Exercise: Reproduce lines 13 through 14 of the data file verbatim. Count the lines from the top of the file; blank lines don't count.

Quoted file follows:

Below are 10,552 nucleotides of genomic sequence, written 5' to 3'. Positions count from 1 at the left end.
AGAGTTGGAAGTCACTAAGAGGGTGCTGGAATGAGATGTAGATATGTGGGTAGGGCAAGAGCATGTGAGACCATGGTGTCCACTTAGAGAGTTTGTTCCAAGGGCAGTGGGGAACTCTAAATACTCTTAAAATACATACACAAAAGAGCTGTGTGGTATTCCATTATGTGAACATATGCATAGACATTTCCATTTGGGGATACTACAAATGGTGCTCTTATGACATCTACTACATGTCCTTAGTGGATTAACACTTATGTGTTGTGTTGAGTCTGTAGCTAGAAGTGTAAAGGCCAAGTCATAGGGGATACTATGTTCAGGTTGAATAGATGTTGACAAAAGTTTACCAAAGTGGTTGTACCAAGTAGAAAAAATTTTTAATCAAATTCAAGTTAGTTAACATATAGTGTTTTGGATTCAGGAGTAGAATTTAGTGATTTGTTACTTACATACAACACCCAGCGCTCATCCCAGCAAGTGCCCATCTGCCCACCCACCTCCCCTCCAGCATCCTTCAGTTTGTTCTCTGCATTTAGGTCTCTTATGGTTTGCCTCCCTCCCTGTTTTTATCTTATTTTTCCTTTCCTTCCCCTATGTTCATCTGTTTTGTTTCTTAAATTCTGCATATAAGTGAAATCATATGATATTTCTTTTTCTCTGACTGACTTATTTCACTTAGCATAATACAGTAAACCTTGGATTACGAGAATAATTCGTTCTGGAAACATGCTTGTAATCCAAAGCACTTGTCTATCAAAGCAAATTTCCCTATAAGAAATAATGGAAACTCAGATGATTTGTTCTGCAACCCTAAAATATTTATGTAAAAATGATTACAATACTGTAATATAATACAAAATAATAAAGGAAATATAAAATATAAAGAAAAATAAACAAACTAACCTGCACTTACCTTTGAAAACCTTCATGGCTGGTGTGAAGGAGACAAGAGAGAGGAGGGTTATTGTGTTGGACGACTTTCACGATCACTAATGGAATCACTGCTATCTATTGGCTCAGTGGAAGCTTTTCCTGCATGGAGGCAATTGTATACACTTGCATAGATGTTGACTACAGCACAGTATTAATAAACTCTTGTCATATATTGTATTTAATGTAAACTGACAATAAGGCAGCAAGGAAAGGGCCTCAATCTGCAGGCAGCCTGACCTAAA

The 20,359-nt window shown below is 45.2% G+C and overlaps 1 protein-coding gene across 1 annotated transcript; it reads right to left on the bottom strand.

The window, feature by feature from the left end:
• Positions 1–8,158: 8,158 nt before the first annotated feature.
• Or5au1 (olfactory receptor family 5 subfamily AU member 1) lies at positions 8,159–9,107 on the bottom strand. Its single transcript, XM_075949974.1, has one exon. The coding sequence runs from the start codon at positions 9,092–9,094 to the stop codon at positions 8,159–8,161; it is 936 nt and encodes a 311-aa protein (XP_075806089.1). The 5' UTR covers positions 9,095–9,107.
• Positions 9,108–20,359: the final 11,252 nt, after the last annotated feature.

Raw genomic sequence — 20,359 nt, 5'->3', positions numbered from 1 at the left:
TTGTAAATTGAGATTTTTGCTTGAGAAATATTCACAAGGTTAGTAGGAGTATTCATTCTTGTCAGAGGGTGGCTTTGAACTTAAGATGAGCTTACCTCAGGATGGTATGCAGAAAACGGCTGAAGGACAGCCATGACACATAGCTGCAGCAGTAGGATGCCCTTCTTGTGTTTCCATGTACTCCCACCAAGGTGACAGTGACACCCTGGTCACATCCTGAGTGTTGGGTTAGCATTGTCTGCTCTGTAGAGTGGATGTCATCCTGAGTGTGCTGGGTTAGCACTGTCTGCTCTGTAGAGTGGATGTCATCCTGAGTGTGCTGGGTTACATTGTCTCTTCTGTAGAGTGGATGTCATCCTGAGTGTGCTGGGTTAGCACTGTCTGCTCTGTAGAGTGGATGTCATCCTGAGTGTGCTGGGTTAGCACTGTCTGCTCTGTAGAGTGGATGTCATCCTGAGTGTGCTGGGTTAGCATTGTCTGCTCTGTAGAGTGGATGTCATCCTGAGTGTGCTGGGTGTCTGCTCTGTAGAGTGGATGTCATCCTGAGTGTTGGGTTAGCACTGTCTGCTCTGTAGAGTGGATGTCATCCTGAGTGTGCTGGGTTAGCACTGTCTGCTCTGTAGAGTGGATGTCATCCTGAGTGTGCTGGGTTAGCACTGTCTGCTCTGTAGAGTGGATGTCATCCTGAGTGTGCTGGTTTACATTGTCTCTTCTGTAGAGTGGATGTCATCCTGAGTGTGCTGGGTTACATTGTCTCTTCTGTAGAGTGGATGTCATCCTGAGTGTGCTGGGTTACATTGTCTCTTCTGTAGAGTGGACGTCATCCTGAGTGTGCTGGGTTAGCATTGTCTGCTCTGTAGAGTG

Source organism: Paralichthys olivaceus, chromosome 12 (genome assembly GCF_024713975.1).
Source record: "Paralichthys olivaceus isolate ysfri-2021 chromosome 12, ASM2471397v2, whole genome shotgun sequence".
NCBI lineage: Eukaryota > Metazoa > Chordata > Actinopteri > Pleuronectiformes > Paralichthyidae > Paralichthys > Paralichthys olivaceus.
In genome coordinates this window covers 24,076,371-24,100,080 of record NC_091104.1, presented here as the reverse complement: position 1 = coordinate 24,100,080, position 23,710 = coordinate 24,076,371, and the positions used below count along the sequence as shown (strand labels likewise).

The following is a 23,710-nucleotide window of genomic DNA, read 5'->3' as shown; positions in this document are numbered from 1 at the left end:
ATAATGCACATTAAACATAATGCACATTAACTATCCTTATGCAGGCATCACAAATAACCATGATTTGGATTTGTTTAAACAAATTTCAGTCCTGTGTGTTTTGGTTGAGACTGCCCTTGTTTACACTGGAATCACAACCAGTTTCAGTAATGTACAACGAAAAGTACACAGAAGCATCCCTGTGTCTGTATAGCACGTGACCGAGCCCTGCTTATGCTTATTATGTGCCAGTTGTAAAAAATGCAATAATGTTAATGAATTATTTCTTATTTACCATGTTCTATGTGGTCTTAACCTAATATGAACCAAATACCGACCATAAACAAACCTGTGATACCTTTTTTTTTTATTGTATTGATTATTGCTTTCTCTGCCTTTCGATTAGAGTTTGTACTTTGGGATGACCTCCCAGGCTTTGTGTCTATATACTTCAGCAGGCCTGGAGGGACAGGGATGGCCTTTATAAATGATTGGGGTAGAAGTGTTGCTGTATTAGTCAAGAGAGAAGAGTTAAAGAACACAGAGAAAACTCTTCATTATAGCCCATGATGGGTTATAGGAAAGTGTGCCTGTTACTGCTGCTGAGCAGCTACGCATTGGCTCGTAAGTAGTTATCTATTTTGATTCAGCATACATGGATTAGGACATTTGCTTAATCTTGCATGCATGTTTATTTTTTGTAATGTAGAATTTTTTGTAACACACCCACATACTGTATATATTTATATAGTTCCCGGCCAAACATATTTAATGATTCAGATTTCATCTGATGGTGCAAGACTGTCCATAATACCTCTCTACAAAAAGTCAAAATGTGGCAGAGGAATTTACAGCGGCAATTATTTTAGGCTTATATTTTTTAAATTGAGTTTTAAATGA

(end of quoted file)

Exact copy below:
In genome coordinates this window covers 24,076,371-24,100,080 of record NC_091104.1, presented here as the reverse complement: position 1 = coordinate 24,100,080, position 23,710 = coordinate 24,076,371, and the positions used below count along the sequence as shown (strand labels likewise).

The following is a 23,710-nucleotide window of genomic DNA, read 5'->3' as shown; positions in this document are numbered from 1 at the left end: